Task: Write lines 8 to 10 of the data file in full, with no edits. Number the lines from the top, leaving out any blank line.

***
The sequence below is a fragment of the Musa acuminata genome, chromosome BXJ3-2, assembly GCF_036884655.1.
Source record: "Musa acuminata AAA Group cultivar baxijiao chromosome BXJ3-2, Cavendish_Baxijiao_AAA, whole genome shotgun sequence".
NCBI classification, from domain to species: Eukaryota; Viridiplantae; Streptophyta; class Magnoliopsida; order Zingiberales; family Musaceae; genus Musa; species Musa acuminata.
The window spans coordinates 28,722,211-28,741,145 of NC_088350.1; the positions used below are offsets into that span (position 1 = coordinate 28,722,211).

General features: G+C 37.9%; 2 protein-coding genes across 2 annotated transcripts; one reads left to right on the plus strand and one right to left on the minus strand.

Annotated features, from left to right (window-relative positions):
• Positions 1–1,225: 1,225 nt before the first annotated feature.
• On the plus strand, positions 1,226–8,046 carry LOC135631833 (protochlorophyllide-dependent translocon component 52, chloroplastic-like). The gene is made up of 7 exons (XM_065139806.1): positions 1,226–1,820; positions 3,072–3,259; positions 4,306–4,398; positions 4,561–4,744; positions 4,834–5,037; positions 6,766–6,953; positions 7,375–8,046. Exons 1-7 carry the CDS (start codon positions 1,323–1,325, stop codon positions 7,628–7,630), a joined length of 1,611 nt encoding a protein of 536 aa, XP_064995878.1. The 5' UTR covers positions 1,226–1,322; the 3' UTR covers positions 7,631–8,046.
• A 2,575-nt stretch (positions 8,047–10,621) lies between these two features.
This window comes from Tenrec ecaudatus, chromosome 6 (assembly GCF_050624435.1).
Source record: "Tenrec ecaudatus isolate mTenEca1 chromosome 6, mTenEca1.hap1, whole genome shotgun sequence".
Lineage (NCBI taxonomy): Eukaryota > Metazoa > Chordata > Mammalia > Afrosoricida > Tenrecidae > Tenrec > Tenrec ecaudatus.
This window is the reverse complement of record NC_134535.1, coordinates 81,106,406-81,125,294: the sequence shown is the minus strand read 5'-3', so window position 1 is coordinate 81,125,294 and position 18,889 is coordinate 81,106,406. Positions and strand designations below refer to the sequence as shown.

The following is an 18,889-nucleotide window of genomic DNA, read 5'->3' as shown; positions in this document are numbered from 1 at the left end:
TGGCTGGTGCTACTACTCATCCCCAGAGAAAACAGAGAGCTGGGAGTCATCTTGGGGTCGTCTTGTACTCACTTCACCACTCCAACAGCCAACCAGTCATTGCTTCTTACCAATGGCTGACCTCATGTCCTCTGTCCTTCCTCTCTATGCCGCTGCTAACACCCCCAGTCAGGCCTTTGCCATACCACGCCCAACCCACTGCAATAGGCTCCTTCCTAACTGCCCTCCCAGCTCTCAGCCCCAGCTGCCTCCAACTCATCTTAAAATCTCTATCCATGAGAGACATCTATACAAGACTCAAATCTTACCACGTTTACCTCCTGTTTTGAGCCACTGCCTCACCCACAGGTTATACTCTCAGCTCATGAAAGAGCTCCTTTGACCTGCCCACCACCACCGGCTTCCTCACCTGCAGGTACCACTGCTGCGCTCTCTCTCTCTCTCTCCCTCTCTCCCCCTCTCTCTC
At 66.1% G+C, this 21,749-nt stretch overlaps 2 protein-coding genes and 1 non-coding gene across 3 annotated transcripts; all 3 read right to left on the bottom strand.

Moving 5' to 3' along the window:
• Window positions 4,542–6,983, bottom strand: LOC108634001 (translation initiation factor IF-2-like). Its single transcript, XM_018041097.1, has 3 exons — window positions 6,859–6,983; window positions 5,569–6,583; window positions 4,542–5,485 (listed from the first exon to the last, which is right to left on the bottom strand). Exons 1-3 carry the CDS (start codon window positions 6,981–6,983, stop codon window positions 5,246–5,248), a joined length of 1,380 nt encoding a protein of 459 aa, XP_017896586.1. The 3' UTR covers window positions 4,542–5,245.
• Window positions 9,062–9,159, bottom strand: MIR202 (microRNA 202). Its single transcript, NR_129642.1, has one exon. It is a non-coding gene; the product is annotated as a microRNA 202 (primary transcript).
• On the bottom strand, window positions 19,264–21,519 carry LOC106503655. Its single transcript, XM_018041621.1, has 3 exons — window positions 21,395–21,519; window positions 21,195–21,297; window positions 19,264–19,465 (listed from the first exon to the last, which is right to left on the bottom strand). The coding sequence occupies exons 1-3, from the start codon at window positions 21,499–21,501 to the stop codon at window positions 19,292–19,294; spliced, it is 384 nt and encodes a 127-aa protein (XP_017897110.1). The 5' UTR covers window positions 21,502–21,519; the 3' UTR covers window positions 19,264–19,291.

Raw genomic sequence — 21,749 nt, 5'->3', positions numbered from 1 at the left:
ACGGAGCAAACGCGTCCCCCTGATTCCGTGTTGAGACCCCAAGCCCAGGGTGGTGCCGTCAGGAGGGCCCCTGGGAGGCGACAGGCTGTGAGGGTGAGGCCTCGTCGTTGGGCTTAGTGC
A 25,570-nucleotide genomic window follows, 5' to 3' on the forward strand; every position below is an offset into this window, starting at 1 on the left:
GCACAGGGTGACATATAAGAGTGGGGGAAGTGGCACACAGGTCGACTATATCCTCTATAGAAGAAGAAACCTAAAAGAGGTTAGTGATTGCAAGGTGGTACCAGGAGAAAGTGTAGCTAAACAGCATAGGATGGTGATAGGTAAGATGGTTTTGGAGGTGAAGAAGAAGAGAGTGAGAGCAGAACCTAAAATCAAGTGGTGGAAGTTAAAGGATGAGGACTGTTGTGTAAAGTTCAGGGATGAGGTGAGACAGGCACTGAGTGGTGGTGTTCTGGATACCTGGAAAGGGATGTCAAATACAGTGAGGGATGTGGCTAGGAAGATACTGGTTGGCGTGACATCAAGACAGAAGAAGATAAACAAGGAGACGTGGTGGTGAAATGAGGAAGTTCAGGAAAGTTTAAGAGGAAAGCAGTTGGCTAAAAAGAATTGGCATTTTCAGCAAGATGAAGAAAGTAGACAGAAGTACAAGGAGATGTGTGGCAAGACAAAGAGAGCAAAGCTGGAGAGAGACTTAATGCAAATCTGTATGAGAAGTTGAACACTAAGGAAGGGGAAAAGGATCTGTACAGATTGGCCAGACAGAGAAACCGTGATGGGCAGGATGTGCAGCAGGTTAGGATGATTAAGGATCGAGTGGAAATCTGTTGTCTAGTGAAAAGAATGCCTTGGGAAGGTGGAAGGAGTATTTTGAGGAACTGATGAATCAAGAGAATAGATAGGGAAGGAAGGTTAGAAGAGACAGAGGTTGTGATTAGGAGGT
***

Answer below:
• On the plus strand, positions 1,226–8,046 carry LOC135631833 (protochlorophyllide-dependent translocon component 52, chloroplastic-like). The gene is made up of 7 exons (XM_065139806.1): positions 1,226–1,820; positions 3,072–3,259; positions 4,306–4,398; positions 4,561–4,744; positions 4,834–5,037; positions 6,766–6,953; positions 7,375–8,046. Exons 1-7 carry the CDS (start codon positions 1,323–1,325, stop codon positions 7,628–7,630), a joined length of 1,611 nt encoding a protein of 536 aa, XP_064995878.1. The 5' UTR covers positions 1,226–1,322; the 3' UTR covers positions 7,631–8,046.
• A 2,575-nt stretch (positions 8,047–10,621) lies between these two features.
This window comes from Tenrec ecaudatus, chromosome 6 (assembly GCF_050624435.1).